ENS.2010.3 | 16′
2 Flutes, 2 Oboes, 2 Trumpets, Harp, Piano, 2 Cellos, 2 Basses
After completing my first â€œpocket symphonyâ€, Symphony for Ammi Phillips, I wanted to continue in that direction, but inspiration simply didnâ€™t come. So I filled sheets of music paper with scribbles, pads of graph paper with numbers, gradually coming up with each of the individual elements needed to describe a pieceâ€”but what the piece would be, I didnâ€™t exactly know.
Eventually three musical images swam into view. First, a straightforward melodic polyphony, but obsessively decorated, like Islamic art or a terracotta frieze. Then, a monumental slow movement, great blocks of sound shimmering and grating against one another while archaic dances are heard in the distance. And finally, small cells whirling and dancing themselves into a brittle luminescence like flickering florescent light.
The overall metaphor I had in mind was: architectural. But I also wanted something brightly colored and flat, seemingly without perspective, like Matisse or medieval manuscripts. Then suddenly I finally had the flash of inspiration that had so long eluded me. Architectureâ€¦bright colorsâ€¦Susan Logoreci!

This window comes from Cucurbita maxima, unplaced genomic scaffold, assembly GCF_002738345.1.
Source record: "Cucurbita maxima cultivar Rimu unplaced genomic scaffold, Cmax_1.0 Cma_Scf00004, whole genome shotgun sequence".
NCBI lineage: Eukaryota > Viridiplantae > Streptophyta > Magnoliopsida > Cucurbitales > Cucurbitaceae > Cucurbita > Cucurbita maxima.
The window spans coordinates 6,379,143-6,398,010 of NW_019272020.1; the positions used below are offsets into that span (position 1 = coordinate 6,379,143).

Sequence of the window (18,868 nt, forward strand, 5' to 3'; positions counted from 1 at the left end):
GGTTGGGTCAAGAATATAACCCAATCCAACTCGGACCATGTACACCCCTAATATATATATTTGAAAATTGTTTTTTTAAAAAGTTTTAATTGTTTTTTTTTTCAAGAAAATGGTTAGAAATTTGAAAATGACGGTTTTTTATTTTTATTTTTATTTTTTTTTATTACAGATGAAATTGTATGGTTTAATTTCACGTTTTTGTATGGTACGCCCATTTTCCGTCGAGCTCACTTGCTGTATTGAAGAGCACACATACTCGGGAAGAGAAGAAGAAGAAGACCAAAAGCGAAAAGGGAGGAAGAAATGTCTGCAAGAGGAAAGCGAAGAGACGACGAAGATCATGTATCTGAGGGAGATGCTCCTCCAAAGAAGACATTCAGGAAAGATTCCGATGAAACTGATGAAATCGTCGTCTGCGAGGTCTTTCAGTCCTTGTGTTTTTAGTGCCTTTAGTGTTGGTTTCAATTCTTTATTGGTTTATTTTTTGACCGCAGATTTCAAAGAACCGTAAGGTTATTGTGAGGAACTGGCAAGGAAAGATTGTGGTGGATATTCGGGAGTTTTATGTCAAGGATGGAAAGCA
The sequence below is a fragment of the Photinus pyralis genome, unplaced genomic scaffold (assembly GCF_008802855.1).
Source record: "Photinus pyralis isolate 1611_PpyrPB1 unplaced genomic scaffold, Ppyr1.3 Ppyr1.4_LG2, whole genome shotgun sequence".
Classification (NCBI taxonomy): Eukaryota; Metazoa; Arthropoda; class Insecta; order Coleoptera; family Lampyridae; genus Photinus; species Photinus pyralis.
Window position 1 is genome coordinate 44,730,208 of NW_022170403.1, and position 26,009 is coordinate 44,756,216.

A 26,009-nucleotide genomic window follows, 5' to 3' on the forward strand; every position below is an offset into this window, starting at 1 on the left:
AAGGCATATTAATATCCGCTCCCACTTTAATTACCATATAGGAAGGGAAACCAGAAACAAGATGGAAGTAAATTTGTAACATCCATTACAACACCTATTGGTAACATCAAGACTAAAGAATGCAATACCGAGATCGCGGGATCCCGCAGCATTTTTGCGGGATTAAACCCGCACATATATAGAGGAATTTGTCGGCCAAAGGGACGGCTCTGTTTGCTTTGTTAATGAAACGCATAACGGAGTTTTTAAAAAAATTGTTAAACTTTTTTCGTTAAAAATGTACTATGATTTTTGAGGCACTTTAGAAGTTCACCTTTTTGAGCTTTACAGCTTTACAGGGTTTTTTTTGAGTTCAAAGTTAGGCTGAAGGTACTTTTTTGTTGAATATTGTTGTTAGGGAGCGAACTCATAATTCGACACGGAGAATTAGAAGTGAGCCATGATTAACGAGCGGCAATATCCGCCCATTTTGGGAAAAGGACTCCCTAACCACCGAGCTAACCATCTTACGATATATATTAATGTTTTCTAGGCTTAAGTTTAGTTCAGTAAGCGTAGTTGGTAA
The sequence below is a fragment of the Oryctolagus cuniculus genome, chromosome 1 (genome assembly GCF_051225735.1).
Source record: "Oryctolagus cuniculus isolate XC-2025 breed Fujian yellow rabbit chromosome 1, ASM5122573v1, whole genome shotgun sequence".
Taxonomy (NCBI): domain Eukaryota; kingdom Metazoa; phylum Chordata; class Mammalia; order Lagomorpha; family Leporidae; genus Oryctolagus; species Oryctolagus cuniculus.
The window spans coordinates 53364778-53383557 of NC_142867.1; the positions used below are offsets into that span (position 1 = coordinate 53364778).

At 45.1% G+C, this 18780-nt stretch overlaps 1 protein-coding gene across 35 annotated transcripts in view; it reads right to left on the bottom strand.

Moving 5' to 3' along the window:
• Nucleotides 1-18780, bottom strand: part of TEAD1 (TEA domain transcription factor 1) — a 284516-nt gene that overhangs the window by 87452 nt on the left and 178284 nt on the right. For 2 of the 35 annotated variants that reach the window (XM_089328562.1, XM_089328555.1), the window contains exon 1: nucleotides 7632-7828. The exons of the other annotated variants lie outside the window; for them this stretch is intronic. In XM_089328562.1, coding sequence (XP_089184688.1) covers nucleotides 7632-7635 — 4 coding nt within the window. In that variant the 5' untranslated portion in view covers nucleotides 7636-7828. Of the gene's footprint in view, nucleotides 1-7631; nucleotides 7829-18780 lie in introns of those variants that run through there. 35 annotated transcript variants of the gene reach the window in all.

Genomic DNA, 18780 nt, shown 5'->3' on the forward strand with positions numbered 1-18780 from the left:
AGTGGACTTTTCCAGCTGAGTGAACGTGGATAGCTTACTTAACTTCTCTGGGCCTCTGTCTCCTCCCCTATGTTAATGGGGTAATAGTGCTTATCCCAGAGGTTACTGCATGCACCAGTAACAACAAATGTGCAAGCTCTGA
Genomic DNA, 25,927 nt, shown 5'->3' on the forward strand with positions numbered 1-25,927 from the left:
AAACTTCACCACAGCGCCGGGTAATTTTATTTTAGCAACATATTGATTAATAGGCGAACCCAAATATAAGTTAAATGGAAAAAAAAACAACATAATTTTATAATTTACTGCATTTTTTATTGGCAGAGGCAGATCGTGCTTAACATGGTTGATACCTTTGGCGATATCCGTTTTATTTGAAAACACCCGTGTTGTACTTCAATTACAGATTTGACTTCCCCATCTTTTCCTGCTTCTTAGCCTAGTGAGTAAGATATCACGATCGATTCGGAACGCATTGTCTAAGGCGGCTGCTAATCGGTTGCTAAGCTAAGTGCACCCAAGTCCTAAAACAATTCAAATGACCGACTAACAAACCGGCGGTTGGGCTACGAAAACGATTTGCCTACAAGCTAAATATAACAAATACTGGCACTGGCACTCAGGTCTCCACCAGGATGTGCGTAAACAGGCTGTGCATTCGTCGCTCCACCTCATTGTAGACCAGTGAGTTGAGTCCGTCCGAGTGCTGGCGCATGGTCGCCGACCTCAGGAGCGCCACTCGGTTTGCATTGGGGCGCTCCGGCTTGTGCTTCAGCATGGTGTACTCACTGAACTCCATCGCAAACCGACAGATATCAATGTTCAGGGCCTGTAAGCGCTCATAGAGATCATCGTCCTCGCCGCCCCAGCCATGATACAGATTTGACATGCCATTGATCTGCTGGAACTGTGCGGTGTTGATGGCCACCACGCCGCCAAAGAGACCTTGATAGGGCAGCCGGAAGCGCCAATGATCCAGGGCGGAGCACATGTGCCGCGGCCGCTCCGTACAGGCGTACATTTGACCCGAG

I first saw her drawings in McSweeneyâ€™s, her suburban subdivision and container ship leaping straight from the pages into my brain. With colored pencils she draws immense visions of cities situated in endless whiteness, planes of brilliant color twisting and floating on otherwise empty pages. As a New Yorker, one work that particularly gets me is an angled view of the city from a vantage somewhere near the top of the Time Warner Center, except where Central Park would be is a vast expanse of white. It is simultaneously gorgeous and a little eerie. Although this piece does not depict any of her individual works per se, I think they share a certain perspective and creative impulse.
Symphony for Susan Logoreci is scored for pairs of flutes, oboes, trumpets, cellos and basses with harp and piano, creating a sound focused on high and low sonorities but capable of considerable warmth in the middle. The three movements I envisioned have been entitled FaÃ§ade, Hieratic, and Whirling, and the piece lasts about fifteen minutes.